I am trying to more fully understand a pathologist report and do not know what "Prognostic Significance" means.
Result: 80% positive
Prognostic Significance: Favorable
Reference Range: > 1%
Although it would be helpful if we knew what sort of pathology report this was, I surmise that it is likely describing analysis of a biopsy or surgically removed tissue specimen from a breast cancer.
In breast cancer, it has long been known that some but not all tumors express hormone receptors, particularly estrogen and progesterone. Although the mechanism is complicated, the basic idea is that estrogen can bind to the cells in the tumor and make it grow faster. For this reason, people with tumors expressing the estrogen receptor are often treated with hormonal therapy that blocks that hormonal stimulation. In pre-menopausal women, this is usually tamoxifen or a related drug, which blocks the receptors directly. In post-menopausal women, a class of drugs called aromatase inhibitors (anastrozole, letrozole, etc.) that block estrogen production are used. The important piece to note is that only tumors that express estrogen receptors respond to this type of hormonal treatment.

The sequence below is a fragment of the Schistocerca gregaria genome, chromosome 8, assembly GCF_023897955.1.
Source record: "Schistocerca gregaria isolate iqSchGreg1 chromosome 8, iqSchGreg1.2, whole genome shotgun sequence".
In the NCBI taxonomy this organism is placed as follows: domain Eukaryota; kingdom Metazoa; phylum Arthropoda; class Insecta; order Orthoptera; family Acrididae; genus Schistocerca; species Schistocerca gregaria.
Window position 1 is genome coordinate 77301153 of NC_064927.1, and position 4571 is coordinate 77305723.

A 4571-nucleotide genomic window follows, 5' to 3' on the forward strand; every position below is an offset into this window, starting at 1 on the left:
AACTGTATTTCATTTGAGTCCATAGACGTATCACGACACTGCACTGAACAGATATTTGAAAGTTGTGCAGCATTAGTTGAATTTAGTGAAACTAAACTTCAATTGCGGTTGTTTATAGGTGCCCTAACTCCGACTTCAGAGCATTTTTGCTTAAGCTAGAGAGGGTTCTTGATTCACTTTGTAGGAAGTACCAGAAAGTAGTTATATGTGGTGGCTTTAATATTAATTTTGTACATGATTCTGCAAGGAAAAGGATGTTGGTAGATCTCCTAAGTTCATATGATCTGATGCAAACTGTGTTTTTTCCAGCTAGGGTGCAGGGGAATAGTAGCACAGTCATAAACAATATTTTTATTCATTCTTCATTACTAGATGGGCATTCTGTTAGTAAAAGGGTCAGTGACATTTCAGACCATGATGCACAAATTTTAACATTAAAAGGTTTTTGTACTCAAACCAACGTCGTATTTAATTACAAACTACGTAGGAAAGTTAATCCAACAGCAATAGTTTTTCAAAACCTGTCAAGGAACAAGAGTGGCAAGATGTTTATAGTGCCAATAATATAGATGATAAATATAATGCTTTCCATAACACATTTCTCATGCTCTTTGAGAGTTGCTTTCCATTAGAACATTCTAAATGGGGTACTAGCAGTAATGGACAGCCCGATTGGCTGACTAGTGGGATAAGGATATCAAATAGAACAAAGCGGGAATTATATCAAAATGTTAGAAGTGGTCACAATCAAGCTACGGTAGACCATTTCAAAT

Partly because of the availability of these hormonal treatments, and perhaps partly due to the biology of the tumors themselves, breast cancer that expresses estrogen receptors tends to have a better prognosis than estrogen-receptor negative breast cancer. Prognosis can refer to a variety of outcomes; in cancer studies it’s usually either survival or cancer-free survival. Patients with estrogen-receptor positive breast cancer tend to fare better than those with estrogen-receptor negative tumors. Another way of stating that is: the presence of the estrogen-receptor has a favorable prognostic significance.
The pathology report (if I’ve got the context correct!) is saying that most (80%) of the cells in the specimen expressed the estrogen receptor. It then comments that this is known to be a favorable finding.